Recommend a Security Model

Brass Contributor


Here is the scenario I'm trying to decide what would be the best security model for:


We have about 300 customers. Every customer is managed and contacted by a different group of employees from our company, i.e., customer A is managed by employees l, m & n, and customer B is managed by employees x,y,z.

I want to create a SharePoint team-site for every customer, with the managing employees being the members of this site.

But I also want to have a common central list in SharePoint, where every customer is a record in that list, so I can specify some metadata for every customer in different columns in that list.

Executives in the company need to be able to see all the customers/records in this list, but regular employees should be able to see only customers/records that they manage.

This should be implemented as a security requirement (permissions), not as a visibility requirement (i.e., not just create filtered views, but to actually prevent access to other customers records).

Every customer is managed by more than one employee, so I can't use the out-of-the-box Read/Edit item-level permissions for allowing access only to item that were created by the user.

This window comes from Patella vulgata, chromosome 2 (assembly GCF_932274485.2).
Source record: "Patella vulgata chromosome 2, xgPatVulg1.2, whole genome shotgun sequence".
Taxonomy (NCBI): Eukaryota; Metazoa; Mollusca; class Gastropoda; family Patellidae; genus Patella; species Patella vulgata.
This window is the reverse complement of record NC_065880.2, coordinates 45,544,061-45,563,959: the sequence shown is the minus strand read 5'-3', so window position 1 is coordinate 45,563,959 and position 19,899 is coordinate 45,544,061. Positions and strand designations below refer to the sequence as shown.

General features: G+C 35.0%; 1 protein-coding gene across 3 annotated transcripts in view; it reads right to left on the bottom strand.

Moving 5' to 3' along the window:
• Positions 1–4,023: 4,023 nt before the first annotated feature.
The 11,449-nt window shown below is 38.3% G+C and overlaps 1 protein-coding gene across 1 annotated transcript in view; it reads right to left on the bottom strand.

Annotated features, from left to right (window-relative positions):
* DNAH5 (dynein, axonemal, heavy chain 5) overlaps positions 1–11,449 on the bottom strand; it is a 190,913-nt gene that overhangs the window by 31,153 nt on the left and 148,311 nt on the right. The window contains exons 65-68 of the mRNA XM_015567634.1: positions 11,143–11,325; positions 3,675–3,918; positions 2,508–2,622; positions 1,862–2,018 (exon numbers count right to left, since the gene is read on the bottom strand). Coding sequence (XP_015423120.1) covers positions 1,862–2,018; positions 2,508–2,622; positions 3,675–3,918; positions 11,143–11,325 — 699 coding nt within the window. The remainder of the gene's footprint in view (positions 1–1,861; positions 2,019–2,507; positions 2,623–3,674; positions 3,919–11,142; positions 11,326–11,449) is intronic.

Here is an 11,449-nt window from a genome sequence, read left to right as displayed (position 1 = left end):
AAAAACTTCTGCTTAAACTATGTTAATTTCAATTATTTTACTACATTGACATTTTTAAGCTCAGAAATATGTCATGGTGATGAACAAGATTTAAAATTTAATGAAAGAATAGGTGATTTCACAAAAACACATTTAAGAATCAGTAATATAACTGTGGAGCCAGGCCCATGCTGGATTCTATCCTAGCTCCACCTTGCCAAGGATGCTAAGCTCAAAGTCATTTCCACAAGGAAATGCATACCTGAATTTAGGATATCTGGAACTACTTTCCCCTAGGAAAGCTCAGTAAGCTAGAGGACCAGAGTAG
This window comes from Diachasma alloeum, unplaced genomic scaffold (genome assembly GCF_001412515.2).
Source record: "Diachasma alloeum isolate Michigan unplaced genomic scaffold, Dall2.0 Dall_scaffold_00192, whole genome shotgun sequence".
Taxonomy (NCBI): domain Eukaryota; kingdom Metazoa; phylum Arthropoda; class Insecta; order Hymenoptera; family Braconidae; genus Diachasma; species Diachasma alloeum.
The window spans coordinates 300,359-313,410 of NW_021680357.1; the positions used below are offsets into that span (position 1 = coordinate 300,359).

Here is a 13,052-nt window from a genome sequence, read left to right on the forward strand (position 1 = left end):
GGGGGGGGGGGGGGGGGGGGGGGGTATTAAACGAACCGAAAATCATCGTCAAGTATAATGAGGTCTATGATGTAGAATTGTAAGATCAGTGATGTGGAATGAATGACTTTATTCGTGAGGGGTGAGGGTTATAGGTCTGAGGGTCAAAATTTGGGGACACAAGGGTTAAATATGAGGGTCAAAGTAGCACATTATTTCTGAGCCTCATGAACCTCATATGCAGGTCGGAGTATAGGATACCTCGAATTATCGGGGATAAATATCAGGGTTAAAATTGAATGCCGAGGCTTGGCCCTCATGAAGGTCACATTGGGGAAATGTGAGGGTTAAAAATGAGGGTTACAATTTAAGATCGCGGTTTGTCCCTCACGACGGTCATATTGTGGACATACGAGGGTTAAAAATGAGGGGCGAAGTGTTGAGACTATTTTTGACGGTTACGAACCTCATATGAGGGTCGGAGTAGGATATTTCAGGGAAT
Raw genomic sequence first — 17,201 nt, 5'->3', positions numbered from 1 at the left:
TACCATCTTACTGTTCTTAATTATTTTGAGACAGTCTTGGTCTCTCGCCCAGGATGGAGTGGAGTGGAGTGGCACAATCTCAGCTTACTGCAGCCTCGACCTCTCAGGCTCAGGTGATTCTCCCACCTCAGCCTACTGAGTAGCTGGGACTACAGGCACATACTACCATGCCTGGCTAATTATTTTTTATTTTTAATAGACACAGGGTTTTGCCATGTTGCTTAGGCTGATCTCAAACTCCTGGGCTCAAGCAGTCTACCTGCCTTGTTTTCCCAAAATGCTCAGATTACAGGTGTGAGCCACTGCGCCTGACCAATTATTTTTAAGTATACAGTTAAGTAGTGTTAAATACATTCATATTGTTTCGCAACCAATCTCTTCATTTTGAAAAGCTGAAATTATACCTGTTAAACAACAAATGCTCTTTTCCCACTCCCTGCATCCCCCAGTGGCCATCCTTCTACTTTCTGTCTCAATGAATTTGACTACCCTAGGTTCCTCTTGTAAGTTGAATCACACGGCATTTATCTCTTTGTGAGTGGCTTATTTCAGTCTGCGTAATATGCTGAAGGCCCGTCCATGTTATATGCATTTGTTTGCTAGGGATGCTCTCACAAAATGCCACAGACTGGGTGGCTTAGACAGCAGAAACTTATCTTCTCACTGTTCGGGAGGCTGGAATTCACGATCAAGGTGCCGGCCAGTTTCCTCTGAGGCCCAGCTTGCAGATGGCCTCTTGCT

I read a lot about breaking inheritance, or item-level permissions, not being a best practice and should be avoided, but I can't think of another solution for this rather (in my opinion) common and basic scenario.


How would you go about and achieve these requirements?

Thanks for your time,


3 Replies
So I've had similar requirement and my tip is to make an powerapp and Embedd it to a site, so that the users can access it. This Powerapps uses a SharePoint list with the different clients and that list is tagged who can see what. So instead of breaking permissions, you just have the Powerapps filtering the permission. As managing broken permissions will be a headache

@NicolasKheirallah, thanks for your response.

As I mentioned in my post, I need item visibility based on true permissions and not on filtering. The solution you proposed will allow employees to access data they shouldn't see, whether from the list itself or from whatever app they can build for themselves, and just add this list as a data Source.



As stated, You can always break the permission, but that is going to be an headache to manage as it grows. It's not a viable option unfortunately in the long run.

But if you still want to do it, just have a flow trigger on the list item that breaks the permission on the item and adds users when a new item is created, and then have another list or the site as a ref for each client and their members.